Scientists at the Cambridge Institute of Therapeutic Immunology and Infectious Disease (CITIID) and Wellcome Sanger Institute showed that following SARS-CoV-2 infection, cells in the lining of the lungs, nasal cells, and immune cells in the blood show a blunted inflammatory response in obese patients, producing suboptimal levels of molecules needed to fight the infection.
Since the start of the pandemic, there have been almost 760 million confirmed cases of SARS-CoV-2 infection, with almost 6.9 million deaths. While some people have very mild – or even no – symptoms, others have much more severe symptoms, including acute respiratory distress syndrome requiring ventilator support.
One of the major risk factors for severe COVID-19 is obesity, which is defined as a body mass index (BMI) of over 30. More than 40% of U.S. adults and 28% of adults in England are classed as obese.
While this link has been shown in numerous epidemiological studies, until now, it has not been clear why obesity should increase an individual’s risk of severe COVID-19. One possible explanation was thought to be that obesity is linked to inflammation: studies have shown that people who are obese already have higher levels of key molecules associated with inflammation in their blood. Could an overactive inflammatory response explain the connection?
Professor Menna Clatworthy is a clinician scientist at the University of Cambridge, studying tissue immune cells at CITIID alongside caring for patients at Addenbrooke’s Hospital, part of Cambridge University Hospitals NHS Foundation Trust. She said, “During the pandemic, the majority of younger patients I saw on the COVID wards were obese. Given what we know about obesity, if you’d asked me why this was the case, I would have said that it was most likely due to excessive inflammation. What we found was the absolute opposite.”
Clatworthy and her team analyzed blood and lung samples taken from 13 obese patients with severe COVID-19 requiring mechanical ventilation and intensive care treatment, and 20 controls (non-obese COVID-19 patients and ventilated non-COVID-19 patients). These included patients admitted to the Intensive Care Unit at Addenbrooke’s Hospital.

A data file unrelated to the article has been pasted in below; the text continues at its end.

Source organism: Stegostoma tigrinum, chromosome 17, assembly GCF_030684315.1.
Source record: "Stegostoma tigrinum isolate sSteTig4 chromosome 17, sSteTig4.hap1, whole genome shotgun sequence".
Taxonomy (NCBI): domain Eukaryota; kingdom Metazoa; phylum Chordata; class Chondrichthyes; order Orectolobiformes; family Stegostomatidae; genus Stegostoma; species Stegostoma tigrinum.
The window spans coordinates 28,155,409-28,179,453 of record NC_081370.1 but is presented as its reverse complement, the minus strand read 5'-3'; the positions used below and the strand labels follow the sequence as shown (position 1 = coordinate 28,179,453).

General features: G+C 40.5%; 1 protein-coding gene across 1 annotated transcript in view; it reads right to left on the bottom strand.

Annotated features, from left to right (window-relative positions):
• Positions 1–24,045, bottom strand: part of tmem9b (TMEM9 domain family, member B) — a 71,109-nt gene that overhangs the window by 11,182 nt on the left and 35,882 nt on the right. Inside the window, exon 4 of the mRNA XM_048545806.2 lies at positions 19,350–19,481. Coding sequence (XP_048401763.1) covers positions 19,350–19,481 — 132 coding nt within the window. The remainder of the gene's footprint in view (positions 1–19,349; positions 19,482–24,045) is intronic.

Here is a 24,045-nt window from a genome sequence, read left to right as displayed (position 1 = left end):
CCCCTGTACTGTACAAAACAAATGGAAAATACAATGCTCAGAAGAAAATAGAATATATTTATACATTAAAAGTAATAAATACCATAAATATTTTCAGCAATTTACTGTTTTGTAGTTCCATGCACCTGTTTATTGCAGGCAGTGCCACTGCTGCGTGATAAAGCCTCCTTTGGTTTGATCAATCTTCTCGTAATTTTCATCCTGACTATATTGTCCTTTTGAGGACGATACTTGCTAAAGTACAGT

Her team used a technique known as transcriptomics, which looks at RNA molecules produced by our DNA, to study activity of cells in these key tissues. Their results are published in the American Journal of Respiratory and Critical Care Medicine.
Contrary to expectations, the researchers found that the obese patients had underactive immune and inflammatory responses in their lungs. In particular, when compared to non-obese patients, cells in the lining of their lungs and some of their immune cells had lower levels of activity among genes responsible for the production of two molecules known as interferons (INF) – interferon-alpha and interferon-gamma – which help control the response of the immune system, and of tumor necrosis factor (TNF), which causes inflammation.
When they looked at immune cells in the blood of 42 adults from an independent cohort, they found a similar, but less marked, reduction in the activity of interferon-producing genes as well as lower levels of IFN-alpha in the blood.
Professor Clatworthy said, “This was really surprising and unexpected. Across every cell type we looked at, we found that that the genes responsible for the classical antiviral response were less active. They were completely muted.”
The team was able to replicate its findings in nasal immune cells taken from obese children with COVID-19, where they again found lower levels of activity among the genes that produce IFN-alpha and IFN-gamma. This is important because the nose is one of the entry points for the virus – a robust immune response there could prevent the infection spreading further into the body, while a poorer response would be less effective.
One possible explanation for the finding involves leptin, a hormone produced in fat cells that controls appetite. Leptin also plays a role in the immune response: in individuals who are normal weight, levels of the hormone increase in response to infection and it directly stimulates immune cells. But obese people already have chronically higher levels of leptin, and Clatworthy says it is possible that they no longer produce sufficient additional leptin in response to infection, or are insensitive to it, leading to inadequate stimulation of their immune cells.
The findings could have important implications both for the treatment of COVID-19 and in the design of clinical trials to test new treatments. Because an overactive immune and inflammatory response can be associated with severe COVID-19 in some patients, doctors have turned to anti-inflammatory drugs to dampen this response. But anti-inflammatory drugs may not be appropriate for obese patients.
Co-author Dr. Andrew Conway Morris from the Department of Medicine at the University of Cambridge and Honorary Consultant on the intensive care unit at Addenbrooke’s Hospital said, “What we’ve shown is that not all patients are the same, so we might need to tailor treatments. Obese subjects might need less anti-inflammatory treatments and potentially more help for their immune system.”